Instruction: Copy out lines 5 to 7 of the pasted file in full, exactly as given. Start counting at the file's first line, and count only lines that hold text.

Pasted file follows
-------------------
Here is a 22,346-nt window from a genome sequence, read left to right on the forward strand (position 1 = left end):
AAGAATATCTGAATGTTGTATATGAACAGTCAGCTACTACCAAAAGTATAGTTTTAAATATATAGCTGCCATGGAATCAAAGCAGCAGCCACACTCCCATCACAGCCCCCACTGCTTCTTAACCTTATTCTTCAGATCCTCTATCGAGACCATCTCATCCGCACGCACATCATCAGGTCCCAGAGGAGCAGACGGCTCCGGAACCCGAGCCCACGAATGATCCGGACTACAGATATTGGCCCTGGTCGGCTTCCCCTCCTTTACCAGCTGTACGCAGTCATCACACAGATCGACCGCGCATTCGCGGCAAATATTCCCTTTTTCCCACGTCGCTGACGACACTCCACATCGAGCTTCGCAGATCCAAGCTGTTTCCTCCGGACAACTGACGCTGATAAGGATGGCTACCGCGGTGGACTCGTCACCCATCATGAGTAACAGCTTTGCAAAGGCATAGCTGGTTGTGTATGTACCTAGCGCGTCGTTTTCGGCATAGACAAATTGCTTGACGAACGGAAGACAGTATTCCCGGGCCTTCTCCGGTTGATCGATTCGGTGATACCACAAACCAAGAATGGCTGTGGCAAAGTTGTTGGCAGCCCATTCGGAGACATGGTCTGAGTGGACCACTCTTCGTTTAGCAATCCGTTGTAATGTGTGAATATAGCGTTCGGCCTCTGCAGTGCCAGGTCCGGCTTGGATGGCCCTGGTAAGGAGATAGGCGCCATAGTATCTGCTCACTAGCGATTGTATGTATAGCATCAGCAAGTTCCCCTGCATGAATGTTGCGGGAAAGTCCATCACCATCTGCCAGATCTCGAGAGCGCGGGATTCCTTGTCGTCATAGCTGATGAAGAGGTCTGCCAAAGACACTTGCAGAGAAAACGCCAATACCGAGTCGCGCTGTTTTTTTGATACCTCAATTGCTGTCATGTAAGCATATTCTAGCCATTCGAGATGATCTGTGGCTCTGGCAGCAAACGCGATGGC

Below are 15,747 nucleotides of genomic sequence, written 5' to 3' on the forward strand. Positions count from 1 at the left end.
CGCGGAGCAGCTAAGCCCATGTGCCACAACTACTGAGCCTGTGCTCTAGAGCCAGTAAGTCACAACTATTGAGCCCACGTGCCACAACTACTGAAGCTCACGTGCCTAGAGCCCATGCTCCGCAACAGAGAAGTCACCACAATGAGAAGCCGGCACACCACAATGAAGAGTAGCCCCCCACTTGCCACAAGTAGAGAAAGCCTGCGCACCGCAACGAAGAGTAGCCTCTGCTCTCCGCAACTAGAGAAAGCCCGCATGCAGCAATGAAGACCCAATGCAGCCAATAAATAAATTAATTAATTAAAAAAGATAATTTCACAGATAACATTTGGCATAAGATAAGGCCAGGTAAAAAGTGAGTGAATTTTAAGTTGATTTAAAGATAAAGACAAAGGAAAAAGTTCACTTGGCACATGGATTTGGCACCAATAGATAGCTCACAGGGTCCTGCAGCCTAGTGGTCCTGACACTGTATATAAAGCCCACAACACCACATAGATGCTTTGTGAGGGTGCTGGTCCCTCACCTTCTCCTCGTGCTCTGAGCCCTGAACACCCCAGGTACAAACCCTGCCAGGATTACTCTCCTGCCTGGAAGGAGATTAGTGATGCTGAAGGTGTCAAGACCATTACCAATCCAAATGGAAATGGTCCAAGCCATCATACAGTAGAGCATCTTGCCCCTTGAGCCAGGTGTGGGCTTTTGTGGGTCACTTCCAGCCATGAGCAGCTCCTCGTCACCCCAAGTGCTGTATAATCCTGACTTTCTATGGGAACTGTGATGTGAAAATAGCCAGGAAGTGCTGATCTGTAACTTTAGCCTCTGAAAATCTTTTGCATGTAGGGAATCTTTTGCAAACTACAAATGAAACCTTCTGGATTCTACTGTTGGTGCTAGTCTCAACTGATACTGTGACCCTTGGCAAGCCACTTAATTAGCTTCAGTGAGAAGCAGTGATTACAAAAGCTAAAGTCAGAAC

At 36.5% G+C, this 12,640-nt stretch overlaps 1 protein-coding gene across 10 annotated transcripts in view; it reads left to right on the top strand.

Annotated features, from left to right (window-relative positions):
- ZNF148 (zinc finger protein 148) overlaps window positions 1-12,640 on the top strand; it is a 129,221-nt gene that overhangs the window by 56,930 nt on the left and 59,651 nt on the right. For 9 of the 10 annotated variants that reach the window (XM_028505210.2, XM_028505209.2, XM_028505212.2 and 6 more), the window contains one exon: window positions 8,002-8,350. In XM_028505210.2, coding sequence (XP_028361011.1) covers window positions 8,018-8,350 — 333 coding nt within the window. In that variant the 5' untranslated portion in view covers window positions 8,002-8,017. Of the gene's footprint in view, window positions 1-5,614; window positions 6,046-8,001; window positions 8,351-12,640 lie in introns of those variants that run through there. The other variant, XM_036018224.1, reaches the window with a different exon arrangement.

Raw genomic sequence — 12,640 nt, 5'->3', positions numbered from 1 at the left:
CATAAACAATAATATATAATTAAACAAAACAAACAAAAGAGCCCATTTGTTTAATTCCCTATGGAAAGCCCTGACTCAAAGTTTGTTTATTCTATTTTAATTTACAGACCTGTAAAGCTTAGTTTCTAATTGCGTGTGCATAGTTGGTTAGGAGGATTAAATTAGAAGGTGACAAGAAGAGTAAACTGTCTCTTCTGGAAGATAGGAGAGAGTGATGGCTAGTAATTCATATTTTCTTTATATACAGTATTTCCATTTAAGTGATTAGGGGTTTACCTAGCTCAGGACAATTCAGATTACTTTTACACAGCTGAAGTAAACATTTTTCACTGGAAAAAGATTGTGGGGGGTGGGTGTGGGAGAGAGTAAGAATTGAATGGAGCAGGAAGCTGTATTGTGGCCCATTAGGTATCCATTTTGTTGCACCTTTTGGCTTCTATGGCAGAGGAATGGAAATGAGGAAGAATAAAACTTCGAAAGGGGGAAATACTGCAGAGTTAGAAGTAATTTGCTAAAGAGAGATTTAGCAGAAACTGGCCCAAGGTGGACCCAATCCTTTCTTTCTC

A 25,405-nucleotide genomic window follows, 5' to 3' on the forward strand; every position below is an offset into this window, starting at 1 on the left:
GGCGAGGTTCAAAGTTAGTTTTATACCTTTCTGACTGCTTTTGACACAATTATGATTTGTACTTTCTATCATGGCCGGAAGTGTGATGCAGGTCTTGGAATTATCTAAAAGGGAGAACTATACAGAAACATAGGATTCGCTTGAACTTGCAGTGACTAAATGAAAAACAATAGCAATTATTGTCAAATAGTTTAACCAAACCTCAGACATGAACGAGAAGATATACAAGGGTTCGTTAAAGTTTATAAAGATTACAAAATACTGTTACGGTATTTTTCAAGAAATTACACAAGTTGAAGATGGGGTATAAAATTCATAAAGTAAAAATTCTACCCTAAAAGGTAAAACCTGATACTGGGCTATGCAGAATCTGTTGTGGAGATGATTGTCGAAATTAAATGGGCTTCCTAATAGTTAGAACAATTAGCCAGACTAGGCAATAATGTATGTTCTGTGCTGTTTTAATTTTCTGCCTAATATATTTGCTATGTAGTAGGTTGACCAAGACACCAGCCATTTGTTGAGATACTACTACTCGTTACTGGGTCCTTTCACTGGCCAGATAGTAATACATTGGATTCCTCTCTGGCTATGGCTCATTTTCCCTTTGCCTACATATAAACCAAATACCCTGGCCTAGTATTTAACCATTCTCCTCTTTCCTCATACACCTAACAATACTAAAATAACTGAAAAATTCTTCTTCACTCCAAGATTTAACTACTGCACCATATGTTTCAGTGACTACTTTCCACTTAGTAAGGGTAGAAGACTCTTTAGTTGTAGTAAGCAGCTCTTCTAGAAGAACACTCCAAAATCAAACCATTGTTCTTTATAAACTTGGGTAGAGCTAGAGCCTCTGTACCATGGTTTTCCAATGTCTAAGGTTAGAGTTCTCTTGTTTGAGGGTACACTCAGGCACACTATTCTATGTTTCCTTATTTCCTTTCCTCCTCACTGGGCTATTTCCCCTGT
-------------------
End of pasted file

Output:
At 36.5% G+C, this 12,640-nt stretch overlaps 1 protein-coding gene across 10 annotated transcripts in view; it reads left to right on the top strand.

Annotated features, from left to right (window-relative positions):
- ZNF148 (zinc finger protein 148) overlaps window positions 1-12,640 on the top strand; it is a 129,221-nt gene that overhangs the window by 56,930 nt on the left and 59,651 nt on the right. For 9 of the 10 annotated variants that reach the window (XM_028505210.2, XM_028505209.2, XM_028505212.2 and 6 more), the window contains one exon: window positions 8,002-8,350. In XM_028505210.2, coding sequence (XP_028361011.1) covers window positions 8,018-8,350 — 333 coding nt within the window. In that variant the 5' untranslated portion in view covers window positions 8,002-8,017. Of the gene's footprint in view, window positions 1-5,614; window positions 6,046-8,001; window positions 8,351-12,640 lie in introns of those variants that run through there. The other variant, XM_036018224.1, reaches the window with a different exon arrangement.